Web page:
When Sony announced their “Lost in Music” event, it was shrouded in mystery. Their event list promised an “unparalleled music experience,” going on to mention VR, live performances, and above all, a promise to get lost in music. The headliner wasn’t announced until the day of, being The Chainsmokers, and only a handful were able to get tickets when the news was made public. Not much else was known.
The first part of the experience began at an introductory hallway into the large, warehouse-like venue space (held at the L.A. Hangar Studios), where guests were immediately greeted with a dark path, lit only with several small lights attached to the walls. At the end of the hallway, “Are you ready?” was written on the wall, and a turn into the first real space in the building could be made.
It was a large room, impressively designed to look and feel like a wintery forest. Snow softly fell from the sky as large pine trees covered in white towered over guests. There was a perfect amount of mist rolling around the floor and filling the air for the lights’ rays to be seen, convincingly placed to appear just like moonlight flooding through the branches. The temperature was even turned down to a comfortably chilly setting, and music in the room next door could be heard clearly. Everything had been very thought out. It was very easy to find yourself lost in.
At the end of the room, sat a bar where drinks could be bought. To the left, a hallway covered in vines, and a long set of doors. At each door, workers dressed in white helped everyone into rooms, (one worker described it to me as “traveling through different dimensions”), where a VR headset was waiting. Another worker placed the set on you and a pair of over-the-ear headphones, and you began an experience shifting through different worlds – or – exactly what the worker described. You found yourself lost, moving towards a large, stone giant in two different settings, one space themed and one set up to feel like floating down a river-like area, but neither were from this world. The colors were bright and vivid, with an ethereal accompaniment from The Chainsmokers in the background.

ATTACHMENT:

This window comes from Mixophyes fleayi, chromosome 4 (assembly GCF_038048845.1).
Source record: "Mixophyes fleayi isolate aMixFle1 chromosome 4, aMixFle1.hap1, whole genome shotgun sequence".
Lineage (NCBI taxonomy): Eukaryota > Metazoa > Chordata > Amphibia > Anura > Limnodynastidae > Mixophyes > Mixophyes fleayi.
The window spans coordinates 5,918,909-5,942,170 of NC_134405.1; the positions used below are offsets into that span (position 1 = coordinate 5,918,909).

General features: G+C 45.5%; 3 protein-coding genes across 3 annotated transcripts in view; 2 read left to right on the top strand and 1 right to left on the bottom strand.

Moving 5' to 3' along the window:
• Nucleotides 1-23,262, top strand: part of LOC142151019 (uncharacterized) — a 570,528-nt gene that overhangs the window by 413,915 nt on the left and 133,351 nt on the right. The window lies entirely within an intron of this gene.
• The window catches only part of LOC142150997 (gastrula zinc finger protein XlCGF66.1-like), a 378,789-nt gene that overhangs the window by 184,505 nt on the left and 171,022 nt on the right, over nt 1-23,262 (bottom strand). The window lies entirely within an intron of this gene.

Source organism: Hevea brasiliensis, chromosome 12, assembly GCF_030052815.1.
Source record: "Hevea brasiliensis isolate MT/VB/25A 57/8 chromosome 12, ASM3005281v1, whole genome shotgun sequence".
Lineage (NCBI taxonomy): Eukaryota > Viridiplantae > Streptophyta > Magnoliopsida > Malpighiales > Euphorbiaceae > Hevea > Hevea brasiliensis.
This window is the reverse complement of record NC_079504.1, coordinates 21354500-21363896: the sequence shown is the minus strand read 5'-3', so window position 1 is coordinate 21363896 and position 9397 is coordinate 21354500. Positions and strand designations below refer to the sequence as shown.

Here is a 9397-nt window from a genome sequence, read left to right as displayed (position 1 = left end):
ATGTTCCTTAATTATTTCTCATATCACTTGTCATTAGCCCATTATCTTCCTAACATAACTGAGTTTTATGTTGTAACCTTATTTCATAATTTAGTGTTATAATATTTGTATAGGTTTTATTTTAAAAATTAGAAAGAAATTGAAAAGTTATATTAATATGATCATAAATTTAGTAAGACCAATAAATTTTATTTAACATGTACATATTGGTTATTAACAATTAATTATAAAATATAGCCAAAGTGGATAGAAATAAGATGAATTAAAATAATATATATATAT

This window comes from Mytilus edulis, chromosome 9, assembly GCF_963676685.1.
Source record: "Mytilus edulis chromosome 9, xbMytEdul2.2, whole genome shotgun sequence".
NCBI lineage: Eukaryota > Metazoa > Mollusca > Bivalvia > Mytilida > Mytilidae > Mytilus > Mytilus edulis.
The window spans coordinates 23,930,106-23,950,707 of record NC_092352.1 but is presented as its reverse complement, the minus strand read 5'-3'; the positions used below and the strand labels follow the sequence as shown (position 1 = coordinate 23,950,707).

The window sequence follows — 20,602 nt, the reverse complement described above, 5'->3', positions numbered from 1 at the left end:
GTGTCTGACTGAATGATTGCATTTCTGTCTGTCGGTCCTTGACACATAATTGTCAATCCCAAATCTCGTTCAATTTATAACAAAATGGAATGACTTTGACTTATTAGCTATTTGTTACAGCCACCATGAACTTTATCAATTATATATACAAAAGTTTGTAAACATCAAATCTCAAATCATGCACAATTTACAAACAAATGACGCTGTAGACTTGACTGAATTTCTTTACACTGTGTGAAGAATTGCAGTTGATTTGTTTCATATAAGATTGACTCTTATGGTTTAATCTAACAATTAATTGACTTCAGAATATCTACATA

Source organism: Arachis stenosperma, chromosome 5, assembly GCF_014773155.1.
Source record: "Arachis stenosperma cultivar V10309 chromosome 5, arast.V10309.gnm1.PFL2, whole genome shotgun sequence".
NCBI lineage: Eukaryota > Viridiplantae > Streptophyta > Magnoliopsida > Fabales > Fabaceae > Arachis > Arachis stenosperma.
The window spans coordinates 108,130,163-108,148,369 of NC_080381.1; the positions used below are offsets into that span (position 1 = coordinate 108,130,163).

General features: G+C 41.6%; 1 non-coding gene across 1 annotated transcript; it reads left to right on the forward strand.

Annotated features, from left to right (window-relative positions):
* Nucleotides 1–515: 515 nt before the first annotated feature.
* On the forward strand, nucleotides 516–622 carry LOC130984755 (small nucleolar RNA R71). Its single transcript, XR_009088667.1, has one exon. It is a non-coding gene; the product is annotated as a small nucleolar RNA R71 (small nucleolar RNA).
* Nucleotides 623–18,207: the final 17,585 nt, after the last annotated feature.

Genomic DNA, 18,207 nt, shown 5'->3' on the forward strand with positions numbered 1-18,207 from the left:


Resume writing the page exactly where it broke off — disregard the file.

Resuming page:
Once the several minute long piece finished, you were escorted through another door, out into the setting where The Chainsmokers played, or if you arrived early, their opening acts, Vanic and Lost Kings. Regardless of who was playing at the moment, the immediate response from most entering the space was of awe. Sony transformed the room opposite of the one before it, instead crafting a summer/autumn feeling type space. Trees of various blooming colors were lined the walls with soft, colorful accompanying lights. Beautiful pink clouds conquered the skies, with heaven-like beams of light shining through to select patrons below throughout the whole night. There were two more bars (completely designed to look like carved out trees) on either side of this room, serving guests. In the front, the stage rested with several mountains built up to showcase the artists. There were three VIP spaces – two near the front, and one in the back, up one floor, allowing a very clear view of the stage and clouds.
Lost Kings and Vanic performed an opening set, with The Chainsmokers boasting as the main act. The performances filled the space with a mountainous sound system and an equally attractive lighting set up, designed to shift and completely transform the mood depending on the music. Pyrotechnics were also involved, involving fire that ranged across the color spectrum, along with fireworks at various times. This all complimented a large visual display behind them, projected alongside the entire wall, even curving up around to the ceiling. Everything fit together very well and was clearly very meticulously thought out.
Once the music was finished, guests were allowed to stay for a little bit, try the food truck that had been parked out back, and wait for their rides to come. Leftover confetti laced the floors, where several people stood to take pictures and talk. Several attendees included Victoria Justice, Reeve Carney, and Jared Goff. If there’s one thing that is for certain, Sony definitely accomplished their goal. The night as a whole felt like getting very lost in the world they created, and the music that accompanied it. It’ll be interesting to see what they do next.
Tags: Adam Sputh, Chainsmokers, Dillon Margolis, Dylan Jagger Lee, L.A. Hangar Studios, Lost in Music, Lost Kings, Sony, Sony: Lost in Music, TCS, The Chainsmokers, Vanic, Victoria Justice, VR Technology
Adam Sputh is a student at Columbia College Hollywood, in Los Angeles, California. His current interests include Los Angeles culture, film making, and writing about himself in the third person.
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